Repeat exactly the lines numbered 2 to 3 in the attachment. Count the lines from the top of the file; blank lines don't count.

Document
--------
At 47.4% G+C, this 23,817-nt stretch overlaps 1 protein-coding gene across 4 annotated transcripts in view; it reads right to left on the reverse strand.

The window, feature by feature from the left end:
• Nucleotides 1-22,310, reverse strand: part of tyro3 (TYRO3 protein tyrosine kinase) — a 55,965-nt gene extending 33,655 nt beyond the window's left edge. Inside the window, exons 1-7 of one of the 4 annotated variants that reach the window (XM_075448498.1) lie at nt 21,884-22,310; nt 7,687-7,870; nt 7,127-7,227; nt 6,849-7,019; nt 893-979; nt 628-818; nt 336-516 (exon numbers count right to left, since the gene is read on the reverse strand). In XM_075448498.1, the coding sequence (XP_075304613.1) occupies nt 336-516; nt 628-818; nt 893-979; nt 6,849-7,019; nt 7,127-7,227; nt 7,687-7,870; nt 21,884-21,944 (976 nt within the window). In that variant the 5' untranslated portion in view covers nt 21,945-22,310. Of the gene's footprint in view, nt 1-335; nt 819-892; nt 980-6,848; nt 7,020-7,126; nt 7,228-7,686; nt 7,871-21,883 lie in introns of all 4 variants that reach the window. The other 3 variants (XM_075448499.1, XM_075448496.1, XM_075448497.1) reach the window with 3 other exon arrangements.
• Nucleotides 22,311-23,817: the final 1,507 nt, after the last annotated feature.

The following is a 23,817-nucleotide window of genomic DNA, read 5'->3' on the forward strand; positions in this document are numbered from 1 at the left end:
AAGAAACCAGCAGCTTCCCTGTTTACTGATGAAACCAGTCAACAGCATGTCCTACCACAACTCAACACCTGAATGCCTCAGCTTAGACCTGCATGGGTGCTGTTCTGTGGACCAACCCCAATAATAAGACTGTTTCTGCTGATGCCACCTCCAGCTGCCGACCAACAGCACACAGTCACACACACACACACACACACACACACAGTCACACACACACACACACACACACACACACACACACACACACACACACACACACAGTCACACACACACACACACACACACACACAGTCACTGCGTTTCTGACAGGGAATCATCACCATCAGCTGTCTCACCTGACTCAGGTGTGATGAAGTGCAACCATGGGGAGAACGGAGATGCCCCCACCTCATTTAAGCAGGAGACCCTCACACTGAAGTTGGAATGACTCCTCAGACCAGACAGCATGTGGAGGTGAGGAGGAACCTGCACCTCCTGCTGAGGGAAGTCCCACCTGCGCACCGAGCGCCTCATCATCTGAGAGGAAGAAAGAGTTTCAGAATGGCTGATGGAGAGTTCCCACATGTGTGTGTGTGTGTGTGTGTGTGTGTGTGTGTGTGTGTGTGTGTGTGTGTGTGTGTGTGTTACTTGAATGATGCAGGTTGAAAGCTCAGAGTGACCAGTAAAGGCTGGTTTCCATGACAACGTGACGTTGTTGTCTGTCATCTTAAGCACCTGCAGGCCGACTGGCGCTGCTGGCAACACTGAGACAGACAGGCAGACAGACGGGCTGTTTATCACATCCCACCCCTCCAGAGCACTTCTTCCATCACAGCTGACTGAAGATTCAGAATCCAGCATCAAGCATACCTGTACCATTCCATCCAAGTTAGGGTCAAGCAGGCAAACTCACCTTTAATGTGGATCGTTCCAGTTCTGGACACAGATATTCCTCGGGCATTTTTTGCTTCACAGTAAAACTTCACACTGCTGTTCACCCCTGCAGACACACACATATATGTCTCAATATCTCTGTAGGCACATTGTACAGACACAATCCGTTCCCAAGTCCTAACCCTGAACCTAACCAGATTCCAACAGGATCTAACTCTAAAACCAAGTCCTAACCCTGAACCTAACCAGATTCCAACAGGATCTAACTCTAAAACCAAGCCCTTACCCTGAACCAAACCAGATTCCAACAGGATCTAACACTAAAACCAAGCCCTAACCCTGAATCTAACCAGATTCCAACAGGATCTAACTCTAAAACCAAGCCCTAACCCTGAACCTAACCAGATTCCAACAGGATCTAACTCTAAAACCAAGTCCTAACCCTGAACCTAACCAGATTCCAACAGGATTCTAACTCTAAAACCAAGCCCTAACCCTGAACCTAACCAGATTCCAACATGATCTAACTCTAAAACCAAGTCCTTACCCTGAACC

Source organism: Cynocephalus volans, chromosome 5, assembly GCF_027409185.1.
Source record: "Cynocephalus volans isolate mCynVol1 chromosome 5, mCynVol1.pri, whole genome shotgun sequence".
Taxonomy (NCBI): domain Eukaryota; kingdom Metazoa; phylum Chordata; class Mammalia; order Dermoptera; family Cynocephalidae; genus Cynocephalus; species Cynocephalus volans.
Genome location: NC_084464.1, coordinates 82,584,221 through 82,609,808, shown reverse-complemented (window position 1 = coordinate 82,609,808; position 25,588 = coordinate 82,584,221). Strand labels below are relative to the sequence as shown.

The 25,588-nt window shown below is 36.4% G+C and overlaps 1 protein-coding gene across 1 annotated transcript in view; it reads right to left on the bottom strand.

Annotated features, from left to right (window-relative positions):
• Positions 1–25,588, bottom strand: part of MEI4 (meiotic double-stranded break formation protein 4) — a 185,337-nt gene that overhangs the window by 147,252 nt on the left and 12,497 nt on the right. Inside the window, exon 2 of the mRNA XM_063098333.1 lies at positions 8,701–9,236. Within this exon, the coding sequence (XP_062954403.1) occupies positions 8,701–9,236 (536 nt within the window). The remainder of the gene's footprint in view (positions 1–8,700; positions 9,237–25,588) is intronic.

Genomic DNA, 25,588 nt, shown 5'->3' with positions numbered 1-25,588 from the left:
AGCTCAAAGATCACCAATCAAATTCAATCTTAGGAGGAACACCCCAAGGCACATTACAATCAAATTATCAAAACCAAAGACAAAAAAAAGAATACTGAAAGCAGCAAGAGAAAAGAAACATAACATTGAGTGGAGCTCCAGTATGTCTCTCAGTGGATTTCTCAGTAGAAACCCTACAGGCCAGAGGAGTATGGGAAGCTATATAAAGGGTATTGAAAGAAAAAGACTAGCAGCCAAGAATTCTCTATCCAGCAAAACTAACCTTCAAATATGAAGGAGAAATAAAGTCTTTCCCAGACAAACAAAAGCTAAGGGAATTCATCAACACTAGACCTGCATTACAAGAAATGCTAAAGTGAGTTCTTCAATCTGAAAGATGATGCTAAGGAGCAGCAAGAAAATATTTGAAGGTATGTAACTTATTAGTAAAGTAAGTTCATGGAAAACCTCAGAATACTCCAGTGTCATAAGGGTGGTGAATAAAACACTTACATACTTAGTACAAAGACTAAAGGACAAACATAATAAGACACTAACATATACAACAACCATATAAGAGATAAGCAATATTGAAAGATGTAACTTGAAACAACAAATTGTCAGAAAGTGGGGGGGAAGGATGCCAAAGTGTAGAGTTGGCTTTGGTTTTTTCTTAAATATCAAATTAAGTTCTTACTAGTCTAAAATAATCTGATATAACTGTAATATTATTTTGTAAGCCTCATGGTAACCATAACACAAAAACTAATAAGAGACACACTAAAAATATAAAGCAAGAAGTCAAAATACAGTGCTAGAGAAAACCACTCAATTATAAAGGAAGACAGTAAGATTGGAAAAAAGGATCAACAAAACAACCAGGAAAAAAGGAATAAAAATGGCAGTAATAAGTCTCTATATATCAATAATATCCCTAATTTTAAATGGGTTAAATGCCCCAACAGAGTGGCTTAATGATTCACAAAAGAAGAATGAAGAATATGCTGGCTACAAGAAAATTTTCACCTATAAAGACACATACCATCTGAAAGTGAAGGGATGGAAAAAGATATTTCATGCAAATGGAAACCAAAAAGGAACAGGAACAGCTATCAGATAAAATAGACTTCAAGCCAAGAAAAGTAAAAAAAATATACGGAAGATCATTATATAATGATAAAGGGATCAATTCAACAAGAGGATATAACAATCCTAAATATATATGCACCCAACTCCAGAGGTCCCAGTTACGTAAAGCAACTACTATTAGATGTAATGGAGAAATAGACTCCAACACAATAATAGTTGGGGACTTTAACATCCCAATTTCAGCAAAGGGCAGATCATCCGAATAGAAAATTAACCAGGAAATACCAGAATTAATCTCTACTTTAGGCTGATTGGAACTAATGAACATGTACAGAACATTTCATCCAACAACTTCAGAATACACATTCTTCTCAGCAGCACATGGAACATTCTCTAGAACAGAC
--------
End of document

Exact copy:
The window, feature by feature from the left end:
• Nucleotides 1-22,310, reverse strand: part of tyro3 (TYRO3 protein tyrosine kinase) — a 55,965-nt gene extending 33,655 nt beyond the window's left edge. Inside the window, exons 1-7 of one of the 4 annotated variants that reach the window (XM_075448498.1) lie at nt 21,884-22,310; nt 7,687-7,870; nt 7,127-7,227; nt 6,849-7,019; nt 893-979; nt 628-818; nt 336-516 (exon numbers count right to left, since the gene is read on the reverse strand). In XM_075448498.1, the coding sequence (XP_075304613.1) occupies nt 336-516; nt 628-818; nt 893-979; nt 6,849-7,019; nt 7,127-7,227; nt 7,687-7,870; nt 21,884-21,944 (976 nt within the window). In that variant the 5' untranslated portion in view covers nt 21,945-22,310. Of the gene's footprint in view, nt 1-335; nt 819-892; nt 980-6,848; nt 7,020-7,126; nt 7,228-7,686; nt 7,871-21,883 lie in introns of all 4 variants that reach the window. The other 3 variants (XM_075448499.1, XM_075448496.1, XM_075448497.1) reach the window with 3 other exon arrangements.